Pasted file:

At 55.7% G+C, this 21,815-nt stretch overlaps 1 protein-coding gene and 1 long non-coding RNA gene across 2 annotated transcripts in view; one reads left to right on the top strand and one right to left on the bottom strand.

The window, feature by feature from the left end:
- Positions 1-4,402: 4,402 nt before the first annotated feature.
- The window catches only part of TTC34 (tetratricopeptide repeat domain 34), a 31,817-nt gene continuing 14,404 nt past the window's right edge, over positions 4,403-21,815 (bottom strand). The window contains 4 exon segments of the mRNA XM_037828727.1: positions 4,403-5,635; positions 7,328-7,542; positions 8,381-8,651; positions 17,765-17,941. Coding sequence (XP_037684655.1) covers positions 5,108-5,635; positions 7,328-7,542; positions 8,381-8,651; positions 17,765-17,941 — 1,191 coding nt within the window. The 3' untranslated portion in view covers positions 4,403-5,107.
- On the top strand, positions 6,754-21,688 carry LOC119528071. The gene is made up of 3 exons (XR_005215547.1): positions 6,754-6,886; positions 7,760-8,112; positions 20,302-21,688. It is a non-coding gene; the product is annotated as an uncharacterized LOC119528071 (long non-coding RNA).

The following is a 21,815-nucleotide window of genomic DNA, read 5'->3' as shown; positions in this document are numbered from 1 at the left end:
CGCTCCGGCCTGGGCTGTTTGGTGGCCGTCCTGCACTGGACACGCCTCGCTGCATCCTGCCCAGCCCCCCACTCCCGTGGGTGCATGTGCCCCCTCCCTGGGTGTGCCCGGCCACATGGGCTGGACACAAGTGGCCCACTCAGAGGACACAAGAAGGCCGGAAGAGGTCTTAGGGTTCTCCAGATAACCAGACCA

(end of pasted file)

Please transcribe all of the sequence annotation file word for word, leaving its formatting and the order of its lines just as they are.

At 55.7% G+C, this 21,815-nt stretch overlaps 1 protein-coding gene and 1 long non-coding RNA gene across 2 annotated transcripts in view; one reads left to right on the top strand and one right to left on the bottom strand.

The window, feature by feature from the left end:
- Positions 1-4,402: 4,402 nt before the first annotated feature.
- The window catches only part of TTC34 (tetratricopeptide repeat domain 34), a 31,817-nt gene continuing 14,404 nt past the window's right edge, over positions 4,403-21,815 (bottom strand). The window contains 4 exon segments of the mRNA XM_037828727.1: positions 4,403-5,635; positions 7,328-7,542; positions 8,381-8,651; positions 17,765-17,941. Coding sequence (XP_037684655.1) covers positions 5,108-5,635; positions 7,328-7,542; positions 8,381-8,651; positions 17,765-17,941 — 1,191 coding nt within the window. The 3' untranslated portion in view covers positions 4,403-5,107.
- On the top strand, positions 6,754-21,688 carry LOC119528071. The gene is made up of 3 exons (XR_005215547.1): positions 6,754-6,886; positions 7,760-8,112; positions 20,302-21,688. It is a non-coding gene; the product is annotated as an uncharacterized LOC119528071 (long non-coding RNA).

The following is a 21,815-nucleotide window of genomic DNA, read 5'->3' as shown; positions in this document are numbered from 1 at the left end:
CGCTCCGGCCTGGGCTGTTTGGTGGCCGTCCTGCACTGGACACGCCTCGCTGCATCCTGCCCAGCCCCCCACTCCCGTGGGTGCATGTGCCCCCTCCCTGGGTGTGCCCGGCCACATGGGCTGGACACAAGTGGCCCACTCAGAGGACACAAGAAGGCCGGAAGAGGTCTTAGGGTTCTCCAGATAACCAGACCA